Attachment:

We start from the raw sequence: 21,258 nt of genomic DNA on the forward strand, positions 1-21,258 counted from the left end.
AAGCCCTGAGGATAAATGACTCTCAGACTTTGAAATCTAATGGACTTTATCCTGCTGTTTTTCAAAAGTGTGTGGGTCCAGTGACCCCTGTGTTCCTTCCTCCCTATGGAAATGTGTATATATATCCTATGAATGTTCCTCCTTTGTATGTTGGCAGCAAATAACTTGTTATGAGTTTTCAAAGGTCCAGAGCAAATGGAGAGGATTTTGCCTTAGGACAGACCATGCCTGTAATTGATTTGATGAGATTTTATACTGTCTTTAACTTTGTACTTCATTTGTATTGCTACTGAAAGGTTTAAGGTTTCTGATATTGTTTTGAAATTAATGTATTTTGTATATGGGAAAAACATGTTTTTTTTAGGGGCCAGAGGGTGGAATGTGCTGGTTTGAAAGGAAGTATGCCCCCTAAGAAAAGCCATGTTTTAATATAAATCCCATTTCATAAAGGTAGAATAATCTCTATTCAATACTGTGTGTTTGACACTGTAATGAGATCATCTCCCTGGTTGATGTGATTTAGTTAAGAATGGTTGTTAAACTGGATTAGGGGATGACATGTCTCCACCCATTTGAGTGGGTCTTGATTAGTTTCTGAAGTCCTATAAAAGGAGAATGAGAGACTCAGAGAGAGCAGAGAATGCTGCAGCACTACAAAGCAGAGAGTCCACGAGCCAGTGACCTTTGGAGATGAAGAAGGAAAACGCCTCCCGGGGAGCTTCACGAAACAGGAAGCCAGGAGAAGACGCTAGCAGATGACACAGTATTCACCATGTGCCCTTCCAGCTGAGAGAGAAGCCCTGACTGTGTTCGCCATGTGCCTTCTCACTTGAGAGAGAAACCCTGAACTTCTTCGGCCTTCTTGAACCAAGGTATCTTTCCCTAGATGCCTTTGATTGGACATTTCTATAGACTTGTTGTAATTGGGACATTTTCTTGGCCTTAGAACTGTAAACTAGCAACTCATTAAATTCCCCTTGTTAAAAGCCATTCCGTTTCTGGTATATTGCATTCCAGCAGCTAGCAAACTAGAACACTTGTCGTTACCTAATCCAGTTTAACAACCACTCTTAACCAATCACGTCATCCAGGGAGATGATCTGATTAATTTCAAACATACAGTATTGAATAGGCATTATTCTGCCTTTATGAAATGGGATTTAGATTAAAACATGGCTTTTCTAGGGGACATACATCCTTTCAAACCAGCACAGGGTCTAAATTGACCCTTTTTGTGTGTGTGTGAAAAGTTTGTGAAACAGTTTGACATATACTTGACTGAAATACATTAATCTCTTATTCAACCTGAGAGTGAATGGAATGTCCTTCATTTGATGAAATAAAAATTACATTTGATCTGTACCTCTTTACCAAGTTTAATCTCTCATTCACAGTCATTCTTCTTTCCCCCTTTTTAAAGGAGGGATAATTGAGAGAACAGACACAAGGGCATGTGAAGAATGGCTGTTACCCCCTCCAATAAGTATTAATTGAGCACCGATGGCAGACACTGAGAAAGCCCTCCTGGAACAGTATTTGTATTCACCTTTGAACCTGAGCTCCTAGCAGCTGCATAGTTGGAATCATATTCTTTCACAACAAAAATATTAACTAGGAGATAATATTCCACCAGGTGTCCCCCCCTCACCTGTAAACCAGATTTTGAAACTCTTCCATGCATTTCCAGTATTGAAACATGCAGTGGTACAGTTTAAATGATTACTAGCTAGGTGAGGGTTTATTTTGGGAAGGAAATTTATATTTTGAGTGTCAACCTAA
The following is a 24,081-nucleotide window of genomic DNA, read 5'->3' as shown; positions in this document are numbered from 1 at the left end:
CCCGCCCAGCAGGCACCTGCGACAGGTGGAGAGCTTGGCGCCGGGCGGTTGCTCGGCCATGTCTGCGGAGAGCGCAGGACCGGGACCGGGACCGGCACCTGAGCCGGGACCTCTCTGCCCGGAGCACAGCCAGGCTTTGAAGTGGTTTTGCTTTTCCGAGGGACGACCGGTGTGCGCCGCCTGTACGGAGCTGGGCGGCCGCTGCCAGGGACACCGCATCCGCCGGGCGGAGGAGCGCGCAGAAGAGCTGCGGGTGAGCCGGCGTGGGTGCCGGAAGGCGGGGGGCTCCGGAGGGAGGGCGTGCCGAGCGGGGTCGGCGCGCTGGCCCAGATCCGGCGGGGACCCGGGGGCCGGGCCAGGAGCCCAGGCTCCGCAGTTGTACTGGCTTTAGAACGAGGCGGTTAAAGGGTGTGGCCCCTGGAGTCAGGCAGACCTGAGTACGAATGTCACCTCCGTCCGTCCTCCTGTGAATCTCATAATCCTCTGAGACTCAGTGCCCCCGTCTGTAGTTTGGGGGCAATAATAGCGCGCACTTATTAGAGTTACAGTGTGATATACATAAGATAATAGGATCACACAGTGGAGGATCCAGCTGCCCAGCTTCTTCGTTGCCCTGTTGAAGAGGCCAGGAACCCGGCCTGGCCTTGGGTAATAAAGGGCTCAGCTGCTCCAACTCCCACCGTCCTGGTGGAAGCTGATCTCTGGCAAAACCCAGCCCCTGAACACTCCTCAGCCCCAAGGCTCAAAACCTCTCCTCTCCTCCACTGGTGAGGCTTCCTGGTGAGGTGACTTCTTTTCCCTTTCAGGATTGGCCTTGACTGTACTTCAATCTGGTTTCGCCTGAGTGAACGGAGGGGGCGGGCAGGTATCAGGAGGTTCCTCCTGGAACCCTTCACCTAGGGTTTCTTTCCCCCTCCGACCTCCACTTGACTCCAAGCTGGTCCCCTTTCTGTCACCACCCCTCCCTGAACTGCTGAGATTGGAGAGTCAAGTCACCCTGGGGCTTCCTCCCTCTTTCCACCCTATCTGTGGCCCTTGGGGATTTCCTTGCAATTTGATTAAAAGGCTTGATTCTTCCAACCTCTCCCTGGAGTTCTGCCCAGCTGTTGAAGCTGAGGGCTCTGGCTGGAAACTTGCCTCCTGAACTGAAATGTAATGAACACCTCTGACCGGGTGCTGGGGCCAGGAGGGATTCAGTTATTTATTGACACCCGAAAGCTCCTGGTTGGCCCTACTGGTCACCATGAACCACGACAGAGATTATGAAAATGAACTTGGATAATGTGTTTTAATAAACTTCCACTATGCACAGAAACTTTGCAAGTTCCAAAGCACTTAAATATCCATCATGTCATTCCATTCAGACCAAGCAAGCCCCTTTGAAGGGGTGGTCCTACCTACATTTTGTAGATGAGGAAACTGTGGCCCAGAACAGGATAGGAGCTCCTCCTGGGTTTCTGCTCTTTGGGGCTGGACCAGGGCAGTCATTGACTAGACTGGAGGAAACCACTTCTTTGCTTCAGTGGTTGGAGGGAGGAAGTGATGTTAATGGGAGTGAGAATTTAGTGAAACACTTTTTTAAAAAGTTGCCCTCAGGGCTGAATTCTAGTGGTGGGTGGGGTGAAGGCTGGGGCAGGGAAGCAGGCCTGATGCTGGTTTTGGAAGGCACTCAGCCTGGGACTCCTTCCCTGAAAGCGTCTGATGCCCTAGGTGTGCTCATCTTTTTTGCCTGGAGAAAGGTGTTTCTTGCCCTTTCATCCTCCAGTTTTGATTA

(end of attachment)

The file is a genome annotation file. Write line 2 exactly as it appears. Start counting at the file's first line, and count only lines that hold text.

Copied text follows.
AAGCCCTGAGGATAAATGACTCTCAGACTTTGAAATCTAATGGACTTTATCCTGCTGTTTTTCAAAAGTGTGTGGGTCCAGTGACCCCTGTGTTCCTTCCTCCCTATGGAAATGTGTATATATATCCTATGAATGTTCCTCCTTTGTATGTTGGCAGCAAATAACTTGTTATGAGTTTTCAAAGGTCCAGAGCAAATGGAGAGGATTTTGCCTTAGGACAGACCATGCCTGTAATTGATTTGATGAGATTTTATACTGTCTTTAACTTTGTACTTCATTTGTATTGCTACTGAAAGGTTTAAGGTTTCTGATATTGTTTTGAAATTAATGTATTTTGTATATGGGAAAAACATGTTTTTTTTAGGGGCCAGAGGGTGGAATGTGCTGGTTTGAAAGGAAGTATGCCCCCTAAGAAAAGCCATGTTTTAATATAAATCCCATTTCATAAAGGTAGAATAATCTCTATTCAATACTGTGTGTTTGACACTGTAATGAGATCATCTCCCTGGTTGATGTGATTTAGTTAAGAATGGTTGTTAAACTGGATTAGGGGATGACATGTCTCCACCCATTTGAGTGGGTCTTGATTAGTTTCTGAAGTCCTATAAAAGGAGAATGAGAGACTCAGAGAGAGCAGAGAATGCTGCAGCACTACAAAGCAGAGAGTCCACGAGCCAGTGACCTTTGGAGATGAAGAAGGAAAACGCCTCCCGGGGAGCTTCACGAAACAGGAAGCCAGGAGAAGACGCTAGCAGATGACACAGTATTCACCATGTGCCCTTCCAGCTGAGAGAGAAGCCCTGACTGTGTTCGCCATGTGCCTTCTCACTTGAGAGAGAAACCCTGAACTTCTTCGGCCTTCTTGAACCAAGGTATCTTTCCCTAGATGCCTTTGATTGGACATTTCTATAGACTTGTTGTAATTGGGACATTTTCTTGGCCTTAGAACTGTAAACTAGCAACTCATTAAATTCCCCTTGTTAAAAGCCATTCCGTTTCTGGTATATTGCATTCCAGCAGCTAGCAAACTAGAACACTTGTCGTTACCTAATCCAGTTTAACAACCACTCTTAACCAATCACGTCATCCAGGGAGATGATCTGATTAATTTCAAACATACAGTATTGAATAGGCATTATTCTGCCTTTATGAAATGGGATTTAGATTAAAACATGGCTTTTCTAGGGGACATACATCCTTTCAAACCAGCACAGGGTCTAAATTGACCCTTTTTGTGTGTGTGTGAAAAGTTTGTGAAACAGTTTGACATATACTTGACTGAAATACATTAATCTCTTATTCAACCTGAGAGTGAATGGAATGTCCTTCATTTGATGAAATAAAAATTACATTTGATCTGTACCTCTTTACCAAGTTTAATCTCTCATTCACAGTCATTCTTCTTTCCCCCTTTTTAAAGGAGGGATAATTGAGAGAACAGACACAAGGGCATGTGAAGAATGGCTGTTACCCCCTCCAATAAGTATTAATTGAGCACCGATGGCAGACACTGAGAAAGCCCTCCTGGAACAGTATTTGTATTCACCTTTGAACCTGAGCTCCTAGCAGCTGCATAGTTGGAATCATATTCTTTCACAACAAAAATATTAACTAGGAGATAATATTCCACCAGGTGTCCCCCCCTCACCTGTAAACCAGATTTTGAAACTCTTCCATGCATTTCCAGTATTGAAACATGCAGTGGTACAGTTTAAATGATTACTAGCTAGGTGAGGGTTTATTTTGGGAAGGAAATTTATATTTTGAGTGTCAACCTAA